Press release, 23.05.2012
Founded in 1953, the European School of Luxembourg is the oldest and largest of the European School sites. The aim of the school was expressed in the words of Marcel Decombis, the first headmaster of Luxembourg I:
“Educated side by side, untroubled from infancy by divisive prejudices, acquainted with all that is great and good in the different cultures, it will be borne in upon them as they mature that they belong together. Without ceasing to look to their own lands with love and pride, they will become in mind Europeans, schooled and ready to complete and consolidate the work of their fathers before them, to bring into being a united and thriving Europe.”
To defend that ethos, the European School Non-Discrimination Campaign, representing a group of European School parents, today submitted a claim of serious discrimination against their children to the Luxembourg Ombudswoman for Children’s Rights. The meeting was constructive and included discussion of a legal opinion drafted by a discrimination law specialist practising in Luxembourg.
The group claims that the ‘vertical split’ of the school favours those nationalities that will remain at the original Kirchberg site, where the EU institutions are located and where most parents work. Other nationalities will be transferred to a new ‘Lux II’ school in the outlying town of Mamer. As of September, a child who speaks Italian, Greek, Danish, Hungarian or Czech can expect much less sleep, leisure, study and family time and much more commuting than their Portuguese, Spanish, Finnish, Swedish or Polish counterparts.
The ‘vehicular’ languages of the European institutions – English, French and German – have been divided on residential criteria, so that only those who live near Kirchberg, the most expensive part of one of the most expensive cities in Europe, will continue to benefit from work located school facilities. Those who live in more affordable accommodation away from the city centre now face an even longer commute as property prices in Mamer are prohibitive.
Lux II parents of young children are particularly enraged as they now face hours of additional commuting, exacerbated by the heavy traffic now expected in the Mamer area. Most will be unable to attend parent-teacher meetings, school concerts or assist in extra-curricular activities, thus effectively excluding their children from those activities. As one single mother with two young children, explained ‘Considering the traffic jams, I expect to arrive in my office, under optimistic circumstances, by 10 a.m. As our normal working day is 8 hours plus 1 hour lunch break, I will be leaving my office at 7 p.m. I do not have anybody to pick up my children from school for me, so they will have to wait for me in the nursery (supposing that it will be open that long) until 7.30 p.m. and we will happily reach our home at 8-8.30 p.m.’
As the reality of the plan takes shape, many parents are now asking why their children should face such disadvantage because of the language they speak. Gordon Mackenzie, spokesperson for the campaign, claimed that tensions were already mounting among EU staff in the city – ‘Can’t the decision-makers in Brussels see where this is going? Favouring some languages and discriminating against others can only foster resentment and that is already noticeable in the school and in the workplace. It goes against everything the EU is supposed to stand for.’ A member of the parents’ association pointed to one outcome of the language split: ‘A staff member who is a single Italian mother will be unable to work the same hours/earn the same career evaluation as a Finnish colleague, simply due to fact that her child has been assigned to the school at Mamer’.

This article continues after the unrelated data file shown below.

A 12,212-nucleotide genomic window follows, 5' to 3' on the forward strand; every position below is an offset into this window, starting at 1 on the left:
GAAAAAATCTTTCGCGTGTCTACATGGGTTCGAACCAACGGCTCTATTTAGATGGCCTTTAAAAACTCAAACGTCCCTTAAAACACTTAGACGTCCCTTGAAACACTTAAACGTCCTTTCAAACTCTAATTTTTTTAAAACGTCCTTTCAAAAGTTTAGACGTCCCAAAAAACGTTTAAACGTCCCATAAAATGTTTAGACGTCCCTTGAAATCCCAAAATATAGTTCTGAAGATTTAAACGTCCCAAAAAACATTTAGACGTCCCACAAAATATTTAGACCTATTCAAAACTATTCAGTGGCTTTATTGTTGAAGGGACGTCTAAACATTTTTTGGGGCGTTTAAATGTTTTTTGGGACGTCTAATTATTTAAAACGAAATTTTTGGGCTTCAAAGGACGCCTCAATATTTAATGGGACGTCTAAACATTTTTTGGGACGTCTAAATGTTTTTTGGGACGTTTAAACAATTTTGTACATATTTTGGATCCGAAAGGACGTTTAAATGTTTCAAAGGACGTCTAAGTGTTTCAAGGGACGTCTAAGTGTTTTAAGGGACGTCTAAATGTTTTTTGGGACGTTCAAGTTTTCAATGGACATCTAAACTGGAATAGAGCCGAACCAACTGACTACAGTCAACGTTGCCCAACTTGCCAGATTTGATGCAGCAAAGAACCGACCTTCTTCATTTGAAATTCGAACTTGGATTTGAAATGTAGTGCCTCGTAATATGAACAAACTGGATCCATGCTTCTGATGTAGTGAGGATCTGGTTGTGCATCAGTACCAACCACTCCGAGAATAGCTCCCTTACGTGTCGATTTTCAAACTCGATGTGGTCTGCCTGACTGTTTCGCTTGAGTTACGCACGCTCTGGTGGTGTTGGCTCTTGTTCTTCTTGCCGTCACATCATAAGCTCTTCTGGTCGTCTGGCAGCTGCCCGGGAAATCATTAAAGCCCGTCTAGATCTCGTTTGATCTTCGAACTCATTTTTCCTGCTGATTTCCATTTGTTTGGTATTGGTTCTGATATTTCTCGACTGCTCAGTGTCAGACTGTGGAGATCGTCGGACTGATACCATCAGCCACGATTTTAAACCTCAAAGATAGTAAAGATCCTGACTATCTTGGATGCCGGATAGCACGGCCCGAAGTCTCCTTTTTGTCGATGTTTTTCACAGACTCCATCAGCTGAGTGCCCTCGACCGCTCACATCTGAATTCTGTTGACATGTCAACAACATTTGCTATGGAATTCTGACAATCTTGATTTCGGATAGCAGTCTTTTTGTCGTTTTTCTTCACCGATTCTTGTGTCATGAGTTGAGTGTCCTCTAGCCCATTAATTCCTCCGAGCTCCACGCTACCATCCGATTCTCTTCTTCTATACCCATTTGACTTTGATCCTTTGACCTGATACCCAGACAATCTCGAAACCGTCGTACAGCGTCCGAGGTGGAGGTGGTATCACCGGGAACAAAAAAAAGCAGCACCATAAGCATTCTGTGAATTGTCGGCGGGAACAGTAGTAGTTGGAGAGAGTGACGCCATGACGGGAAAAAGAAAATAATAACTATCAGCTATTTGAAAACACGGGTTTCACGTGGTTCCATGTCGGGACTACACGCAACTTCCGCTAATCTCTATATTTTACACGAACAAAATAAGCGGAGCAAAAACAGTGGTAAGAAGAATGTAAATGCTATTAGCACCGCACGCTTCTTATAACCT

Vassilis Sklias, a long-time campaigner against the vertical split and president of EPSU-CJ, the trade union at the European Court, concluded ‘This is what happens when decisions are taken without consulting those concerned.’
The European School Non-Discrimination Campaign is demanding that the decision to vertically split European School in Luxembourg along language lines be reversed. The parents want a horizontal split, with all pre-school and primary children, regardless of language or residential status, remaining in the Kirchberg site. The association argues that the Mamer site should cater for all secondary school children, as they do not need to be accompanied to school. This primary-secondary split would also allow for a greater choice of subjects which, along with career options, will suffer as a result of the vertical split of the school. This preferred option has been demanded by parents for years but ignored by the Commission and Board of Governors of the European Schools. Despite repeated requests, no official study to justify the vertical choice/reject the horizontal choice has ever been organised. On the other hand, the validity of the ‘horizontal’ arguments has been recognised on multiple occasions
For further information, contact firstname.lastname@example.org.
Press officer: Gordon Mackenzie
Tel. + 352 621 50 67 14
+ 352 4303 2696